Intergenerational worship service

Series of entries in my teaching diary about an experimental Sunday school class. First entry.

We didn’t have Sunday school today; instead we had an intergenerational worship service. Dorit and her mom forgot that it was going to be an intergenerational worship service, so Dorit came up to me before the service started, and said, “We made banana-nut muffins for class today!” I ahd to explain that there was no class today. Dorit, being Dorit, heard this news with equanimity, and we quickly figured out a way to share the muffins after the service. Heather also came this week, and I think a couple of our other regular Sunday school attendees.

Amy, our parish minister, and I had thought hard about how to make this intergnerational worship service both kid-friendly and meaningful to adults. We decided not to change the order of service; we wanted children to experience a normal order of service as part of their religious education. We talked with the lay worship associate, Dave, about how to communicate the theme for the worship service, which was “gratefulness.” We made sure children and young people would be part of leading the service. And we made sure that no one element of the service would last too long.

The prelude was played by a 7th grader from the morning session, who is an accomplished classical guitarist. Dave lit the chalice, and told briefly how the chalice grew out of the work of the Unitarian Service Committee in the Second World War, and how the chalice still symbolizes our commitment to living out our faith through social justice work. I told the old story of Thanksgiving. In his reflection, Dave mentioned many of the things for which he felt grateful. The Children’s Choir sang twice, once early in the service and once at the offertory. Amy began her homily with a reference to Laura Ingalls Wilder, and she looked ahead to the Christmas buying season telling us that while nowadays we are meant to believe that the best gifts have to be purchased, that isn’t necessarily so.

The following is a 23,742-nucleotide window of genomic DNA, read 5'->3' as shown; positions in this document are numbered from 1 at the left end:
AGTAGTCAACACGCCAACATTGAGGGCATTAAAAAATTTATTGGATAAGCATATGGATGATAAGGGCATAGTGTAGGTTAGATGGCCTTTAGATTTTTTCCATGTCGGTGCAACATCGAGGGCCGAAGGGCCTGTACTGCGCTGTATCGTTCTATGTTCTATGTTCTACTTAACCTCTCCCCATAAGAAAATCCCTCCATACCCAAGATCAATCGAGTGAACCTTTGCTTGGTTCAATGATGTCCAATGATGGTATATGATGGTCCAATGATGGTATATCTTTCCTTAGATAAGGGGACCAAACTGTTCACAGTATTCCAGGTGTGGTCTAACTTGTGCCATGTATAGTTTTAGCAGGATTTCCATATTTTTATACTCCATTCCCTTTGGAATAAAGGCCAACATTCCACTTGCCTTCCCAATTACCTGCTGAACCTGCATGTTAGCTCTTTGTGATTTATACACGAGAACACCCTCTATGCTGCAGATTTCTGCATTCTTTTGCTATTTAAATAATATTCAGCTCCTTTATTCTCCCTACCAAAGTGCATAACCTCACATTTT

The Children’s Choir had to sit through all this twice. They were not as attentive in the second service as they had been in the first service, but they stayed calm — and they seemed to quite enjoy hearing the adult choir sing at the second service. At the beginning of the service, Heather had left her parents and gone to site with the eight girls of the Children’s Choir. After the service, I heard that Heather was going to start singing with the Choir — since they rehearse between the two worship services, I hope that Heather will still be able to attend the 11:00 Sunday school.


(a) We have the children attend intergenerational worship services to help us reach our goal of raising children who are likely to become Unitarian Universalist adults. If children don’t get to attend worship services with a fairly ordinary order of service, if they don’t learn how to sit through homilies and sermons and reflections, I believe that when they get to be adults it will be more difficult for them to make the transition into the adult religious community.

(b) I believe a key educational moment in this intergenerational worship service was having the Children’s Choir sing. Although this is a new choir (less than a year old), they have come a long way: they had good volume, good intonation, good enunciation, and it was pleasant to listen to them. Obviously, they made an impact on Heather; whether she wants to join them because they sounded good or because she wants to hang out with other girls her age doesn’t matter much. What does matter is that now Heather can see herself as being one of the children who will participate in the worship service. As for the children who have no interest in singing in the Children’s Choir, they now see that children can contribute to worship, and are an important and valued part of the congregation.